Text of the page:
After four Die Hard films have exhausted almost every premise for famed terrorist killer-world saver and still humble everyman John McClane, any pretense of seriousness is wisely abandoned by A Good Day to Die Hard.
This is a 97-minute movie (by far the shortest in the series) that takes itself only as earnest as required by action film standards; to wit McClane is once again in a life-or-death battle with a criminal mastermind and his henchmen. The remainder of the film, however, is a wild exercise in imagination by screenwriter Skip Woods’ (X-Men Origins: Wolverine) and limits of physical expertise by stuntmen.
A Good Day to Die Hard’s director, John Moore, was tapped as replacement for Noam Murro, who dropped out during production to instead make the 300 prequel, 300: Rise of an Empire, due in August. Moore hasn’t much of track record when it comes to box-office hits — Behind Enemy Lines (2001), Flight of the Phoenix (2004), The Omen (2006), Max Payne (2008) are hardly resumé boasts — so maybe he felt zero pressure to deliver with this either, especially when directing the fifth film in a series many had written off after the second installment.
Yet the key to the film’s success, as always, is Bruce Willis as McClane. Willis at 58 still passes for plucky action hero: grayer, yes, nearly bald and slightly less resiliency to cuts, bruises, and major wounds. But the benefit to Willis’ increasing wrinkles and approaching Social Security benefits is the increased wisdom, experience, and snark he brings to an older McClane, a character who’s already survived numerous run-ins with terrorists, mercenaries, more terrorists, and even more terrorists. (McClane is clearly the luckiest unlucky man in the world.)
To ease the nearly 60-year-old’s burden of carrying an action film solo — and to add some emotional resonance to what is a stunt-driven film — McClane is provided a wayward son named Jack (Jai Courtney, most recently seen as a villain in Jack Reacher).
Father and son haven’t spoken in a few years, but when the elder McClane learns that Jack was arrested in Russia for murder, he decides to travel to Moscow to learn the truth. The trip is a “vacation,” as McClane repeats over and over throughout the film, perhaps trying to land a new catchphrase sans profanity. But a fellow cop offers him this warning:
“It’s Russia. They do things differently there.”
“Me too,” McClane responds.
Once in Russia, McClane learns that Jack is a CIA operative who’s near the end of a three-year mission to extract a corrupt Russian businessman-turned whistleblower named Komarov (Sebastian Koch) with important information.
Komarov is on trial for his crimes, and knows the whereabouts of secret files that would be disastrous to his former partner Chagarin (Sergei Kolesnikov), now a prominent Russian leader with a small army of killers.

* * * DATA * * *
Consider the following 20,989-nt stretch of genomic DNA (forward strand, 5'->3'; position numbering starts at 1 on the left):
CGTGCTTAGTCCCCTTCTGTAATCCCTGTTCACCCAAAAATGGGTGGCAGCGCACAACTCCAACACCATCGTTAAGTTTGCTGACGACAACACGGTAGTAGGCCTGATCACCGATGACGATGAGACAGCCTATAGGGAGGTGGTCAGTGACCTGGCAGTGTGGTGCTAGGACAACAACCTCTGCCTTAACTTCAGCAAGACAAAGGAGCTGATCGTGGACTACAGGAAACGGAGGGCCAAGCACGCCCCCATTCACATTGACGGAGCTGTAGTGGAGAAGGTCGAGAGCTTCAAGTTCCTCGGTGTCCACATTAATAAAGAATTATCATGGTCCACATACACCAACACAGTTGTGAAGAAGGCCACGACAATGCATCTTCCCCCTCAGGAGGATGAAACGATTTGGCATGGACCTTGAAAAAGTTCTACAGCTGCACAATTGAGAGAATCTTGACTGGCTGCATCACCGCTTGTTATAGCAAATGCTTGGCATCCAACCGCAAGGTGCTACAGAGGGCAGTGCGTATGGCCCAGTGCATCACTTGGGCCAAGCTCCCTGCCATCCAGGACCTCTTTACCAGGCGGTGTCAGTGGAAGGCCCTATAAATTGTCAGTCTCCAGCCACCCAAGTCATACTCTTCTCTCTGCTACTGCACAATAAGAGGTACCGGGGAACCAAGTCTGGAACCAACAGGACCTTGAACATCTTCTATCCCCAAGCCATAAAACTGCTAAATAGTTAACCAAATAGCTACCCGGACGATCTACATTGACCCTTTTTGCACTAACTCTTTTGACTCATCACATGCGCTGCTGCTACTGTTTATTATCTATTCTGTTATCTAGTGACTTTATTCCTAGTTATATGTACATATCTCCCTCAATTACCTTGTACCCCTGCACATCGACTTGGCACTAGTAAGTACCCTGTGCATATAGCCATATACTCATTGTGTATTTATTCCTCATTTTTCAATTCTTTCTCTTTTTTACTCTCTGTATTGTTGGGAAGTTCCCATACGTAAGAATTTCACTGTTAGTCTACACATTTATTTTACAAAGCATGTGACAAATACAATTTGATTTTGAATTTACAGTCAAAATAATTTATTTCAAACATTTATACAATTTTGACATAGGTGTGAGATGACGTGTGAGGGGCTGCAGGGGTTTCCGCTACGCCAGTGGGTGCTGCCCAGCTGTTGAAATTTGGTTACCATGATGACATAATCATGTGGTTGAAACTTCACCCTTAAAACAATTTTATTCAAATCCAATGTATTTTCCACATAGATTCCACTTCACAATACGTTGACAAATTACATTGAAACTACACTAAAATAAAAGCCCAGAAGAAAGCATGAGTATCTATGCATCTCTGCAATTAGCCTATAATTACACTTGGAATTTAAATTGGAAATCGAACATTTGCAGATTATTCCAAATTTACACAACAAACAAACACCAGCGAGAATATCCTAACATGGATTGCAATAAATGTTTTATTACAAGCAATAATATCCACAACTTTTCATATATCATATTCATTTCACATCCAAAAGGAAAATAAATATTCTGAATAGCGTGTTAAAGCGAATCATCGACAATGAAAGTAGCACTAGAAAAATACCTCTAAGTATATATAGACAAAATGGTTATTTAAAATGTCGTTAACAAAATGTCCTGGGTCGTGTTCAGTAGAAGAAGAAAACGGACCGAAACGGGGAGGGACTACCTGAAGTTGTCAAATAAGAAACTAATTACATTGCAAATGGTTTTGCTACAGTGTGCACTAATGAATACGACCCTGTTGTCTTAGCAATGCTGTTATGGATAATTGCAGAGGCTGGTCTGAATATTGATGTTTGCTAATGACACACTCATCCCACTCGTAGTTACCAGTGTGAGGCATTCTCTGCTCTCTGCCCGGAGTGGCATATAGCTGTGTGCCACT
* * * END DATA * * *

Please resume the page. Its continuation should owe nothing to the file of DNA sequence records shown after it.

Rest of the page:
Chagarin plans to kidnap Komarov, but Jack has arranged to help him escape, and his plan was working until Dad shows up and inadvertently compromises the mission. This leads to a wild three-vehicle chase sequence through crowded Moscow streets (with Budapest as the stand-in) between Jack and Komarov, Chagarin’s gun-toting thugs, and McClane, as well as dozens of unfortunate drivers who simply get in the way of the smash-’em-up mayhem.
Post-traffic chaos, McClane and Jack team up and prove to be a formidable pair, despite their father-son issues. Now that McClane has had troubles with his wife-turned ex-wife, daughter, and son, hopefully this story arc of familial conflict has resolved itself in the series.
Courtney does make for a reliable first mate in this Willis vehicle, a believable hero capable of handling himself and others in most situations. The exceptions are when the elder McClane relies on experience over brawn with clever work-arounds to various difficulties. It’s all about the father-son dynamic.
Plot twists spin the McClanes in new directions, and ultimately deliver them to the still-radioactive Chernobyl sans radiation suits — a fact that is mildly addressed by the plot and even joked about. And while it’s best to ignore the film’s lack of logic in the rousing final act, the reward is the guilty pleasure of extreme action, stupefying stunts, and two of the best villain deaths in years. This microcosm of the film is criticism and praise.
A Good Day to Die Hard tasks audiences with implicit acceptance of the illogical and preposterous, and rewards them with things going boom, crash, and thud, and people going boom, crash, thud, and “Yippee-ki-yay ... ” and “I’m on vacation.” Yes, it’s a brain drain of a film, but its go-for-broke zeal is contagious and fun, mindless or otherwise.
A Good Day to Die Hard
Directed by John Moore. Screenplay by Skip Woods. A 20th Century Fox release, playing at Rave Franklin Park, Fallen Timbers, and Levis Commons. Rated R for violence and language. Running time: 97 minutes.
Critic's Rating: ***
Lucy..............Mary Elizabeth Winstead
Contact Kirk Baird at email@example.com or 419-724-6734.